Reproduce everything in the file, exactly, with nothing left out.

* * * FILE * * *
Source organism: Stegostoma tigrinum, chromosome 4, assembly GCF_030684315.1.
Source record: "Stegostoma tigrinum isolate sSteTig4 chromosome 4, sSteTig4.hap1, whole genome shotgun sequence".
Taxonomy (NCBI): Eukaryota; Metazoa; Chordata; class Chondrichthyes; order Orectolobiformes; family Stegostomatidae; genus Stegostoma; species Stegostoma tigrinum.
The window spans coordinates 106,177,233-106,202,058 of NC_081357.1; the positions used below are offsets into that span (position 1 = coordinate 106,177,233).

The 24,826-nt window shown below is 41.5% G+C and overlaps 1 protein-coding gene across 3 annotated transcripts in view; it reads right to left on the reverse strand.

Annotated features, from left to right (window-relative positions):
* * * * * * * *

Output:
Source organism: Stegostoma tigrinum, chromosome 4, assembly GCF_030684315.1.
Source record: "Stegostoma tigrinum isolate sSteTig4 chromosome 4, sSteTig4.hap1, whole genome shotgun sequence".
Taxonomy (NCBI): Eukaryota; Metazoa; Chordata; class Chondrichthyes; order Orectolobiformes; family Stegostomatidae; genus Stegostoma; species Stegostoma tigrinum.
The window spans coordinates 106,177,233-106,202,058 of NC_081357.1; the positions used below are offsets into that span (position 1 = coordinate 106,177,233).

The 24,826-nt window shown below is 41.5% G+C and overlaps 1 protein-coding gene across 3 annotated transcripts in view; it reads right to left on the reverse strand.

Annotated features, from left to right (window-relative positions):